Telling the story again, because the stories need to be told


November 8, 2013 by T. Gregory Argall

“They died for our freedom” is a phrase that, sadly, has taken on an almost cliché-like sense around November 11. Remembrance Day. Veteran’s Day. Armistice Day. This day has many names in many places but they’re all rooted in the same thing. As we get further and further away in time from the origins of the day, our post-twentieth century, ADD society needs quick catch-phrase labels for everything to remind us what to think.

“They died for our freedom” is one of the rare calendar tag-lines that actually does capture the meaning and essence of the message. Because it is so spot-on, nail-on-the-head accurate, it gets repeated often. As is often the case with things that get repeated often, it gets repeated too much, repeated to the point where it simply becomes background noise and no one is listening anymore.
“Lest We Forget” has also been rendered impotent through repetition. “Lest” is a word that has fallen out of common use and only ever gets spoken now in reference to November 11.

My grandfather didn’t fight in the war. He was not a soldier. During World War II he was a civilian employee of the Marconi Corporation, assigned as the Radio Operator on board the Empress of Canada a luxury ocean liner. His civilian job was apparently deemed essential to the war effort because while the Empress of Canada continued to operate as a private luxury liner, it was occasionally co-opted by the armed forces (along with the other ships in the Empress fleet) for troop movements or transporting POWs or both.
The Empress of Canada became legendary for eluding Nazi U-Boats. Long after all the other ships in the Empress fleet had been attacked and sunk, the Empress of Canada was still completing missions for the Allies. But winning streaks end and the Empress of Canada finally met her fate off the coast of Africa. Nazi submarines first sunk her military escort then turned their attention to the Empress.
The last man off the sinking boat was my grandfather. He knew that if he didn’t transmit a distress call along with their position, then there would be no rescue, ever. It was his job. He didn’t work for the Empress Cruise Lines, he worked for Marconi. He was just another sub-contractor relegated to the bowels of the ship. When the attack came, he was suddenly the most important person on board. He was the only one who could work the equipment need in order to get help.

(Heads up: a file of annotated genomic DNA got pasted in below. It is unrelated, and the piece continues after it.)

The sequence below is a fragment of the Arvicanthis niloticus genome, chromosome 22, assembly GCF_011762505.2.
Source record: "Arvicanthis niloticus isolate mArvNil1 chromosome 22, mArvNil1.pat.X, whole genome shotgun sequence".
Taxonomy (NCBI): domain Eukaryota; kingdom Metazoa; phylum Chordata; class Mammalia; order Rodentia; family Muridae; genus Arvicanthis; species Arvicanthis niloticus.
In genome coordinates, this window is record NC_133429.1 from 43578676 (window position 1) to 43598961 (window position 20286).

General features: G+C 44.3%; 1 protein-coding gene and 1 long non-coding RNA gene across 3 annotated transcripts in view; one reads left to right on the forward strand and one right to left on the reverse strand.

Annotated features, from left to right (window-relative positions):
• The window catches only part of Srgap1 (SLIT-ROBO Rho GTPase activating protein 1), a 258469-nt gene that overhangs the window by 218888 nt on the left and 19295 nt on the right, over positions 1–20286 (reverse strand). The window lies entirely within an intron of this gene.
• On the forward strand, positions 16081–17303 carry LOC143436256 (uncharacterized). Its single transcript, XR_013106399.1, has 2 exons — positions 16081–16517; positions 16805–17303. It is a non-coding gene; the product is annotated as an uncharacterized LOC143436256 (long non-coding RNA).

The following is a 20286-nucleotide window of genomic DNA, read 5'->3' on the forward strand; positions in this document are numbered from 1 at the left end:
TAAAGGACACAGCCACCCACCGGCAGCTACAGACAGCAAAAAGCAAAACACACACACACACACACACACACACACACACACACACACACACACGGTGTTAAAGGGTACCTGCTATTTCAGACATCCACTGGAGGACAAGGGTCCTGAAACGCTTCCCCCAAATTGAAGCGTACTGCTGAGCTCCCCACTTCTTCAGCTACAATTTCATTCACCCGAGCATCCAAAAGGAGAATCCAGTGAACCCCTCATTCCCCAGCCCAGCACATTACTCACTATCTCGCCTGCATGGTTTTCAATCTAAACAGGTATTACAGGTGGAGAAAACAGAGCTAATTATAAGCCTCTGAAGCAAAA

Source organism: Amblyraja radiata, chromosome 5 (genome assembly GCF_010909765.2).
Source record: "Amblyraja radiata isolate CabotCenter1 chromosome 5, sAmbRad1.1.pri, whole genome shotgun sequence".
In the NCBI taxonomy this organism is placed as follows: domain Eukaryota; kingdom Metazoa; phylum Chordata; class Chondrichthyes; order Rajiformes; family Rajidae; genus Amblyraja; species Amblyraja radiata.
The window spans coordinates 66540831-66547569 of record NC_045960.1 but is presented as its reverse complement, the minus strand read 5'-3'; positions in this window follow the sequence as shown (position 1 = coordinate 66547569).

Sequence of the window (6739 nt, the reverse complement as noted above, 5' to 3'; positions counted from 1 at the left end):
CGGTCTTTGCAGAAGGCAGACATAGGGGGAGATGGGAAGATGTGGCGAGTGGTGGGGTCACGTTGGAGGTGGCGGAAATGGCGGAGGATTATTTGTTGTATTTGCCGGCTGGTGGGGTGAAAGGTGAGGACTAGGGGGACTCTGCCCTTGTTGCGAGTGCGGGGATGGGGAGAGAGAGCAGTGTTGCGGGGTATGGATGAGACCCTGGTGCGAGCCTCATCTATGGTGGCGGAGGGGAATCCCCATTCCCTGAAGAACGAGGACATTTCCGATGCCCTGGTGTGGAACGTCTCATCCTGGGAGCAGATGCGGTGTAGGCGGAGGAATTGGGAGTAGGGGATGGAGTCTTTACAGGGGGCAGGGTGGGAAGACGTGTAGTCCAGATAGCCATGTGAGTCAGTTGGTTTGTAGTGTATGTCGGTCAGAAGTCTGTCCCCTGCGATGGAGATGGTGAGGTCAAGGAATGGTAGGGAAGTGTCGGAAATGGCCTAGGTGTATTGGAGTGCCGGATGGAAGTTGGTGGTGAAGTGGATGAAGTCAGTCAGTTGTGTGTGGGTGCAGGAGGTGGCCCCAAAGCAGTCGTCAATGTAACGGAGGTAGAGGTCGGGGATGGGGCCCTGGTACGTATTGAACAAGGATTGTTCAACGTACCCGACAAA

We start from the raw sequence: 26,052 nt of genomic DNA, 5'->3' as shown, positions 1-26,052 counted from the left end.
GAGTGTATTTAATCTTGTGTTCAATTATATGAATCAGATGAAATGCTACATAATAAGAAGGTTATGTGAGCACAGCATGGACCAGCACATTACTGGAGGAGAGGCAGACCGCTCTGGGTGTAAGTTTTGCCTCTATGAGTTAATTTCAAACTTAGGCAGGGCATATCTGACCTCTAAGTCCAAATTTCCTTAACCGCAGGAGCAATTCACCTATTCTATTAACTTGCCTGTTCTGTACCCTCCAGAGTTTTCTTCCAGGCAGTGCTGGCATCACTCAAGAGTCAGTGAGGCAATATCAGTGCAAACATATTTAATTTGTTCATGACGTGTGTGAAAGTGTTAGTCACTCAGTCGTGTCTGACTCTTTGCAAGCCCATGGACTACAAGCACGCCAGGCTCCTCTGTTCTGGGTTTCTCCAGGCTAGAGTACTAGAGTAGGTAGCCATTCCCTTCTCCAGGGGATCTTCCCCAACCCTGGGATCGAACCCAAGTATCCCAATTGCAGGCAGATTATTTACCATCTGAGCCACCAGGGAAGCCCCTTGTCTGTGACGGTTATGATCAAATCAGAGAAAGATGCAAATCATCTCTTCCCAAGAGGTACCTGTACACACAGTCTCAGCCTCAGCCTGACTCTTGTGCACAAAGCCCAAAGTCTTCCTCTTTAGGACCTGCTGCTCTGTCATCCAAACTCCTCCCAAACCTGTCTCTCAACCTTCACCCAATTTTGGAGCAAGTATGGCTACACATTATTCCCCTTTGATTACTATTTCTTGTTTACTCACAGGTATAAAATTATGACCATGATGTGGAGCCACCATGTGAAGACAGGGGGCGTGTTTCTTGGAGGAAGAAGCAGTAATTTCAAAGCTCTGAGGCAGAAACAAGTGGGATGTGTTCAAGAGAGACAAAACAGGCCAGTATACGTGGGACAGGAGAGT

Not everyone survived the attack. Soldiers died. Sailors died. Civilian passengers died. Prisoners of war died. Some drowned. Some were killed by the sharks that quickly swarmed around the area.
My grandfather was among the survivors but he saw friends die, he saw strangers die, he saw corpses devoured by nature’s minions. Eventually a rescue ship arrived and the survivors were plucked one by one from the ocean’s frigid grip.
I’ve often been told the story of how, on board the ship that answer his SOS, my grandfather was dressing after a shower when a young naval officer asked him, “What’s an old man like you doing in this war?” The last time he’d looked in a mirror, days earlier on board the Empress of Canada he had seen a full head of dark hair. In response to the sailor’s question he now looked in a mirror and saw that his hair had turned completely grey.
I don’t know how true that aspect of the story is. There have been studies that suggest that being frightened is not enough to change a person’s hair colour. I don’t know for sure. I like to think that part of the story is, in fact, true because it was at that point that my grandfather realised he wanted to stop sailing and go home to his wife, son and daughter.
After the war, he lived a long and productive life, until he was taken by Parkinson’s Disease. He died before I was born but I’ve been told I would have liked him because we’re so similar. Sometimes I’ll say something, phrased a certain way, or I’ll make an off-the-cuff joke and my Mom will just stop and look at me for a moment and I know she’s seeing her father,
For me, Remembrance Day means Jack Newberg, the grandfather I never met.

Everyone who has ever fought in a war, been caught near a war or been affected by a war, has only had one goal at the time. — To get home again to their families. Regardless of how they got there and what they were thinking and dreaming as they marched in, their entire focus became simply about getting home again.
That, alone, is enough, because it’s something worth fighting for.
Lest we forget. They died for our freedom. They fought for love. They were loyal. They wanted to get home.
We can’t reduce this day to a single, simple catch-phrase. Catch-phrases mean nothing without the stories behind them. Talk to a veteran. Hear their stories and pass those stories on. Tell them to your friends. Tell them to your children. Years from now, tell them to your grandchildren.
As long as the stories live on, we will never forget. We will learn.


One thought on “Telling the story again, because the stories need to be told

  1. aryea Hunt says:

    WOW! Very powerful. You made me cry and I thank you for it. If only more people could remember the devastation such childhood stories come from. We cannot know what they faced, and…’catch phrase or not’ I for one will never forget. Oddly, I am also writing something for Remembrance Day, in honor of my dad. You were just quicker, and I’m glad. 😉

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